Besides FL, where to eat in Napa Valley?
I'm very excited about going to Napa Valley for the first time in April. We'll be staying in Yountville for 3 nights, and have a reservation at French Laundry on Sunday night. Please recommend breakfast, lunch, dinner (Sat. & Mon.) and wineries for this first-timer who wishes to taste the best of Napa. Thanks.
Bouchon Bakery is a great place for a lite breakfast. It is not a sitdown place but they do have a great patio.
Lunch is great for picnics. Oakville Grocery at the intersection of Oakville Cross Road and Route 29 is a great place to get get stuff. (REALLY GOOD STUFF)
Bistro Jeanty (spelling?) is great!!!! for a dinner. I think it is near Bouchon
Go do a few "big" wineries for fun. Opus is beatiful but reservations have to be made for a tour. The tasting room is $25 for a tasting (small tasting) and you DO NOT get to keep the glass.
Vincent Arroyo has free tastings and is at 2361 Greenwood Ave., Calistoga, CA. He is fun and somewhat escentric. It is a place where you do tastings out of the barrel and learn a lot in the process. He also does olive oil and port. BTW his is the ONLY wine club I joined. I think he is just a nice farmer.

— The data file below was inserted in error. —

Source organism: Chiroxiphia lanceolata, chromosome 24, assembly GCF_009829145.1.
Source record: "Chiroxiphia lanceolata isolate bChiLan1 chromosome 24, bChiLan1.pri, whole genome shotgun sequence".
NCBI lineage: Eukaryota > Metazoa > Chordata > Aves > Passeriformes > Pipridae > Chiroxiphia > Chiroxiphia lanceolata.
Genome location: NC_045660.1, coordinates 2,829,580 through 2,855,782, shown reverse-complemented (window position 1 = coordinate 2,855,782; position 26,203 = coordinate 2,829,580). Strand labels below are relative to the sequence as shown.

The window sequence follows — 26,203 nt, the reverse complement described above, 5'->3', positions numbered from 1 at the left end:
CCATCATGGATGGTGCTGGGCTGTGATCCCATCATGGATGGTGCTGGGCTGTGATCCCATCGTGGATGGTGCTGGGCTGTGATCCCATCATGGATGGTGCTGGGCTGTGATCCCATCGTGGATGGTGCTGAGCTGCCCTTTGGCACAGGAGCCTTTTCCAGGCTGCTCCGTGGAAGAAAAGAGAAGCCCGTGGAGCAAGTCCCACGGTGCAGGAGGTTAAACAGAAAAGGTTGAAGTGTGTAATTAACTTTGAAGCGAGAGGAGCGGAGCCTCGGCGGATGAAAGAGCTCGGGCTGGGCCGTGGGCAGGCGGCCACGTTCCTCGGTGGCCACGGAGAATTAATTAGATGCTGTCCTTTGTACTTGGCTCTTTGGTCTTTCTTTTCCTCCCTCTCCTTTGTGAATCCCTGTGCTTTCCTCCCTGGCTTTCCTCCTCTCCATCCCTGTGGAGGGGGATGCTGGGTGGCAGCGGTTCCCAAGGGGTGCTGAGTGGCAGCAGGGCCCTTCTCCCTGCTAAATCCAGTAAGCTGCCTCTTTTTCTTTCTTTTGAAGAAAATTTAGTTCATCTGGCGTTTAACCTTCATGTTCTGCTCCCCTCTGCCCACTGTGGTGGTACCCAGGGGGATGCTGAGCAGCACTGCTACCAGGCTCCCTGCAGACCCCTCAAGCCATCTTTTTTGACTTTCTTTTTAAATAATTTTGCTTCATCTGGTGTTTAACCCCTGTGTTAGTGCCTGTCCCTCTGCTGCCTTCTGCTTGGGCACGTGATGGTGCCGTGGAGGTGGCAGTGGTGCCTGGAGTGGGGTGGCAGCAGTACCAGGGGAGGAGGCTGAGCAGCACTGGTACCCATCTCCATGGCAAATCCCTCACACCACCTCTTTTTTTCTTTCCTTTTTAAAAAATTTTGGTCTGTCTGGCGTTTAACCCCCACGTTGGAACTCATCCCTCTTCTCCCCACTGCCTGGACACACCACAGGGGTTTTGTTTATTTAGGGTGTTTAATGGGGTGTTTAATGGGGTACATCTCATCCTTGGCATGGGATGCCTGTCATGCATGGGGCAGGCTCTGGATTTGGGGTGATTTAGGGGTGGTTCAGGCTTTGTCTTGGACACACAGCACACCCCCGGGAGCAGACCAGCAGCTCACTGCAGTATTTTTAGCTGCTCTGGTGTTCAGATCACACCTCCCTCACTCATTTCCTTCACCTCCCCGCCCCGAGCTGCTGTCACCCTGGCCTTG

Silverado is a beautiful place we enjoyed.
Stags Leap (1st ones to beat the french) was a waste. I don't believe that the people there think that thier own butts smell. (trying to put it nicely) Workers were very suck on themselves and I think it was supposed to be an honor for us to be there.
Goosecreek was good. Friendly people.
So many others but these stick out.
Take a GPS almost all wineries are on them and the GPS will probably have the phone numbers for them also.
REMEBER some places you are required to call ahead.
If you have a GPS and you have a hour or so and don't know where to go, my GPS Garmin c330 has a catagory for wineries. It lined them up in order of distance and we just called and stopped at each on. FUN!!
I did not think the wine train was worth the cost. We had lunch on it. It took up to much "wine time"
I wish I was going with you. NAPA was the first time in my life that I have ever been so relaxed I felt my blood pressure drop. My wife had to remind me that it was OK "this is what relaxed feels like".
re: JB BANNISTER
It has links to the SF Chronicle which has lots of info about the wineries though some of it is a little dated.
It also has links to each winery website and the Chow database for any Chowhound info, if any.
As I find resources (like good articles or websites), I'll update the maps. Will also update as I visit them ... like this ...
I put all the wineries in the Chow database so if you search 'winery' and Napa or Sonoma on this site there will be alot of that same info there.
I really appreciate that since it points me to some wineries I might want to visit first.
We were just there a couple weeks ago for a weekend dining adventure -- we hit the French Laundry and had one of the best breakfasts ever at The Boon Fly Cafe. I highly recommend that place. The atmosphere...the food...the service...the food...did I say food? It's packed with locals, and it's delicious. Definitely go to Boon Fly for breakfast while you're there -- don't miss that.